Mar 30, 2020 Last Updated 5:37 AM, Mar 27, 2020

#EroticArt: Agency, advocacy and women’s sexuality

Published: Jan 26, 2020
Versi Bh. Indonesia

Patresia Kirnandita

In 2015, I started using Instagram to post images of my erotic drawings. I used hashtags such as #eroticart and #eroticdrawing (see Figure 1) but, sadly, many of my posts were deleted or I was not able to make them public. Digital expression is restricted in many countries, and this restriction is particularly acute in the area of sexual expression in the digital realm. The restrictions on my art made me wonder about the experiences of other Indonesians using Instagram to post erotic images. As a result, I began to search for similar posts.

In 2016, I came across an erotic drawing on Instagram that captivated me. It was posted by an Indonesian woman named Candrika. In the caption, she mentioned her experience of visiting a copy centre to scan her erotic drawings. Instead of receiving service like other customers, she was faced with rejection. The employee at the copy centre said, ‘How could a woman draw such obscene things? Sorry, you can’t scan these images here’.

Candrika’s case inspired me to explore #eroticart further and examine the sexual expression of Indonesian women illustrators on Instagram. I found erotic art posted by women who called themselves Farah, Tamy, Ayu, Yuli and Lulu. I wrote to each of them and asked if they would discuss their art with me via direct message. They all agreed and I found that they had interesting stories about their experiences of creating and disseminating erotic artwork. 


Fig 1a+b: Search results for #sexuality in 2016 (left) and 2019 (right) / Patresia Kirnandita: Instagram

Farah uses the online moniker @laviaminora. She specifically chose this moniker because it sounds like ‘labia minora’ and reflects her intention to promote women’s sexuality. A similar political agenda is observable in Candrika’s engagement on Instagram. When I asked Candrika about her reasons for posting erotic art she said that, ‘Talking about women’s sexuality in public helps other women who might have known nothing about their sexuality or sexual rights. It also teaches men not to treat their partners merely as objects’. Candrika and Farah both post erotic art on Instagram to start conversations in Indonesia about the sexual and reproductive rights of women. This avenue is particularly important as Indonesia’s current moral panic is limiting the spaces in which women can talk about sexuality.

Obstacles

While Farah and Candrika have been able to post their images on Instagram, they and other illustrators have also faced barriers in expressing their erotic art online. Instagram itself can be problematic because it has a policy of removing posts which are reported to them and are deemed to violate ‘Community Guidelines’. One of Candrika’s erotic posts was reported by an Instagram user and it was subsequently removed (see Figure 2).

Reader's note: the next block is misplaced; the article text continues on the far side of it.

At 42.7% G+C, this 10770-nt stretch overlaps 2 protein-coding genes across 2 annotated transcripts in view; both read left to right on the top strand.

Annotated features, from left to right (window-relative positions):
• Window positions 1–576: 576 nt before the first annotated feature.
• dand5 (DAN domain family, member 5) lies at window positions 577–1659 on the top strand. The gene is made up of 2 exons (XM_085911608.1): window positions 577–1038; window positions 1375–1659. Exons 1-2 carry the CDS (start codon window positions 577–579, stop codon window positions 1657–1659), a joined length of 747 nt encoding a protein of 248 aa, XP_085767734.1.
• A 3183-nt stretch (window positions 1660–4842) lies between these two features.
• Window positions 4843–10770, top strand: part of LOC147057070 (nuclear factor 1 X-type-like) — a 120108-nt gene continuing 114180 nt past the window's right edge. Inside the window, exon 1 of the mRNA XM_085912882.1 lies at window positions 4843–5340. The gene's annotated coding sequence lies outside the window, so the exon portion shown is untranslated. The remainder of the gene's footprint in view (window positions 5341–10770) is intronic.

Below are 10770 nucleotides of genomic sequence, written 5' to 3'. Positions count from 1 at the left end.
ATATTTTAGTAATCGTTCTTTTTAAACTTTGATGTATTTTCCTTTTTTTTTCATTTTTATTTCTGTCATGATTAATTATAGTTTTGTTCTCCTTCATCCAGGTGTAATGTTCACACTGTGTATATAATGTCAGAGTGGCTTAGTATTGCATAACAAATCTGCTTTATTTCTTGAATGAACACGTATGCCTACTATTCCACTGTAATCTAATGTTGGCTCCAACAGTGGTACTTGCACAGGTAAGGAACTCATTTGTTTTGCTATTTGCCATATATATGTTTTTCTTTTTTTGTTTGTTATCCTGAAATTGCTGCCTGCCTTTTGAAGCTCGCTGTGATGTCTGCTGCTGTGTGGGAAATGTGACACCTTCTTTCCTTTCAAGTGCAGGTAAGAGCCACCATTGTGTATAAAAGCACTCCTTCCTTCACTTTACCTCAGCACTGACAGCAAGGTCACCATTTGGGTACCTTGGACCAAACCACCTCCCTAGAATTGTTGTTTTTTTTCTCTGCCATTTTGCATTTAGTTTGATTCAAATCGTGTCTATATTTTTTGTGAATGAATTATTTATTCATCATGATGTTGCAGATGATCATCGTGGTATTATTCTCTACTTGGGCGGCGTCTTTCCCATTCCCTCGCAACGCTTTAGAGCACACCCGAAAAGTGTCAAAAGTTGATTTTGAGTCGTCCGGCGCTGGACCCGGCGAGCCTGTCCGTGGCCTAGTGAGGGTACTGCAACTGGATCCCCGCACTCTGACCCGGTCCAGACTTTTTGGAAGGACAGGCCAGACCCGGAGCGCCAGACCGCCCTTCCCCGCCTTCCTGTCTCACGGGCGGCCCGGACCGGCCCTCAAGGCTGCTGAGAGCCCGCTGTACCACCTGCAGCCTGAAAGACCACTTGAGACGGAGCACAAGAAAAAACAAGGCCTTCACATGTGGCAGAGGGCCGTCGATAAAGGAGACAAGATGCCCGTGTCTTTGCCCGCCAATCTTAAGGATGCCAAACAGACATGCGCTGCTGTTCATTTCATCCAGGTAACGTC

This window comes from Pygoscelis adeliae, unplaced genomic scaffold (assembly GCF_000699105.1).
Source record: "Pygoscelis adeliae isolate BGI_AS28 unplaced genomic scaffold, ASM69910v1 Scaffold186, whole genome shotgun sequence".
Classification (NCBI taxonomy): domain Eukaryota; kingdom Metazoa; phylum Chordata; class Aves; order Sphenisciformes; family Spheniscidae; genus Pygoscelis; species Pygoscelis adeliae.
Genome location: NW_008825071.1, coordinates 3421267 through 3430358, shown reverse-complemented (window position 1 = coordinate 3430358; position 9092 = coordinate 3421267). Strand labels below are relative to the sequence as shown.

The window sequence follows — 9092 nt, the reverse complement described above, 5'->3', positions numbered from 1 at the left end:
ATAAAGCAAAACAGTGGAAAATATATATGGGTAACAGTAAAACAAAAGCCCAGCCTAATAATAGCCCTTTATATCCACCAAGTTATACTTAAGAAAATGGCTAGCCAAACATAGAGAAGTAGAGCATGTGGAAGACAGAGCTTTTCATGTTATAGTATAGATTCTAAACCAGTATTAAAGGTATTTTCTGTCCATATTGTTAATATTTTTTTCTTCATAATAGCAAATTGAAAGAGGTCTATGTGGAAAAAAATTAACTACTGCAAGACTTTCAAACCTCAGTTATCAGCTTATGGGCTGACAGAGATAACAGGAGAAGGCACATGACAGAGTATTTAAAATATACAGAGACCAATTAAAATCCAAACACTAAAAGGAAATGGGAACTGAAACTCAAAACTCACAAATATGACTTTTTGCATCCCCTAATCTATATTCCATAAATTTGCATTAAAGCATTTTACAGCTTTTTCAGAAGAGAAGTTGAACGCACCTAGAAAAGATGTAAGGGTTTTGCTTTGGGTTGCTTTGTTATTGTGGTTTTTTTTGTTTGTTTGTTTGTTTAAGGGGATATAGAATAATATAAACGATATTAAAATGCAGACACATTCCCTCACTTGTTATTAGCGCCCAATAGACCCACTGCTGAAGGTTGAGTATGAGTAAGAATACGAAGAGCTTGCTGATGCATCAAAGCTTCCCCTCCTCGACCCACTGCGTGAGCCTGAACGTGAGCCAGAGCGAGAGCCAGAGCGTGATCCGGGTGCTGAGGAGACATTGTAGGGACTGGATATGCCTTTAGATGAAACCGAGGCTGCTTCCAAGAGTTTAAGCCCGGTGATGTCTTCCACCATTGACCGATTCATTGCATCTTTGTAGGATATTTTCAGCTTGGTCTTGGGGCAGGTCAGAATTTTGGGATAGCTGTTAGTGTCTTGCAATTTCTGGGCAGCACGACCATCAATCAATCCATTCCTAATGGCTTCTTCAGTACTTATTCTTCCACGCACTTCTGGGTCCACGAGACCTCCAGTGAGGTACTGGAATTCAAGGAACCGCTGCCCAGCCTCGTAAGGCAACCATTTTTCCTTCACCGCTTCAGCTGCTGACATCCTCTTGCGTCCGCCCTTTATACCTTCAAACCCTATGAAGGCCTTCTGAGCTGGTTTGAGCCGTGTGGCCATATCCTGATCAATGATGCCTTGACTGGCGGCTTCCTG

There are a number of ways in which a post can be deemed to violate the Commuity Guidelines. If any post shows full or partial nudity, or sexual intercourse, it is classed as a violation. These guidelines are in force on Instagram globally. Instagram also bans several hashtags, such as #porn, #sexart, #sexual, #masturbate and #orgasm. However, Instagram does allow users to use other hashtags, which are often quite similar, including #sexualart, #sexualexpression, #pornart, #eroticart, and #femaleorgasm.

Fig. 2: Notification from Instagram about deleted posts / @candrikasoewarno & @laviaminora Instagram accounts (Candrika & Farah)

Alongside these general hashtags, there are also restrictions on using Indonesian words such as #memek (vagina), #ngewe (intercourse) and #bokep (porn). However, modified hashtags like #memekbasah (wet vagina), #ngeweperawan (fucking virgin), and #bokepindonesian (Indonesian porn) are allowed. It is possible that these hashtags will also soon be prohibited, particularly as Indonesia becomes more conservative. At present, there is some flexiblity in how illustrators tag their work, and if a post is deleted by Intagram, they can later repost it using a different sexual or erotic hashtag. An example of this reposting is seen in Figure 1a/1b, where, in 2016, the hashtag #sexuality meant posts would be removed but this restriction appeared to have been lifted in 2019.